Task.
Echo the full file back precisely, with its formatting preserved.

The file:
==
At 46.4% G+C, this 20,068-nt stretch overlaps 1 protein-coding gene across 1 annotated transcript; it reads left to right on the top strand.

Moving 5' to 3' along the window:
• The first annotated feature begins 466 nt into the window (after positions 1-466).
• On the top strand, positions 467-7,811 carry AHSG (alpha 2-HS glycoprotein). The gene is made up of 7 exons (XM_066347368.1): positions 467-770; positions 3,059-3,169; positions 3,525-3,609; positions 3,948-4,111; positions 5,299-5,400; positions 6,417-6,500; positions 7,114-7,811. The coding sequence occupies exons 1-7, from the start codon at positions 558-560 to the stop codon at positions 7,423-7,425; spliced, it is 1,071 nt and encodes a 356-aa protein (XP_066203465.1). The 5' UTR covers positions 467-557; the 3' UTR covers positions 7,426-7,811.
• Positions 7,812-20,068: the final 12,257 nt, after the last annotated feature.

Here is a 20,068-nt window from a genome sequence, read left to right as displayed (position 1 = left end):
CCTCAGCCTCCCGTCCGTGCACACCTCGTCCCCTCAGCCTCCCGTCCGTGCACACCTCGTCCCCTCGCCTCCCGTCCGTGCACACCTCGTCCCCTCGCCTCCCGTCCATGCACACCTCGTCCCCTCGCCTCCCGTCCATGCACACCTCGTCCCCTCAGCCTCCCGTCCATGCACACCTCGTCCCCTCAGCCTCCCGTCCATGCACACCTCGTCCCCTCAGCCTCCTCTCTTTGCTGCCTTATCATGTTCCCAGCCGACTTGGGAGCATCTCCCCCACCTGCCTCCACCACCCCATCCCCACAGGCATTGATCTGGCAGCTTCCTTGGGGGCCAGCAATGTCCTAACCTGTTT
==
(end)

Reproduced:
At 46.4% G+C, this 20,068-nt stretch overlaps 1 protein-coding gene across 1 annotated transcript; it reads left to right on the top strand.

Moving 5' to 3' along the window:
• The first annotated feature begins 466 nt into the window (after positions 1-466).
• On the top strand, positions 467-7,811 carry AHSG (alpha 2-HS glycoprotein). The gene is made up of 7 exons (XM_066347368.1): positions 467-770; positions 3,059-3,169; positions 3,525-3,609; positions 3,948-4,111; positions 5,299-5,400; positions 6,417-6,500; positions 7,114-7,811. The coding sequence occupies exons 1-7, from the start codon at positions 558-560 to the stop codon at positions 7,423-7,425; spliced, it is 1,071 nt and encodes a 356-aa protein (XP_066203465.1). The 5' UTR covers positions 467-557; the 3' UTR covers positions 7,426-7,811.
• Positions 7,812-20,068: the final 12,257 nt, after the last annotated feature.

Here is a 20,068-nt window from a genome sequence, read left to right as displayed (position 1 = left end):
CCTCAGCCTCCCGTCCGTGCACACCTCGTCCCCTCAGCCTCCCGTCCGTGCACACCTCGTCCCCTCGCCTCCCGTCCGTGCACACCTCGTCCCCTCGCCTCCCGTCCATGCACACCTCGTCCCCTCGCCTCCCGTCCATGCACACCTCGTCCCCTCAGCCTCCCGTCCATGCACACCTCGTCCCCTCAGCCTCCCGTCCATGCACACCTCGTCCCCTCAGCCTCCTCTCTTTGCTGCCTTATCATGTTCCCAGCCGACTTGGGAGCATCTCCCCCACCTGCCTCCACCACCCCATCCCCACAGGCATTGATCTGGCAGCTTCCTTGGGGGCCAGCAATGTCCTAACCTGTTT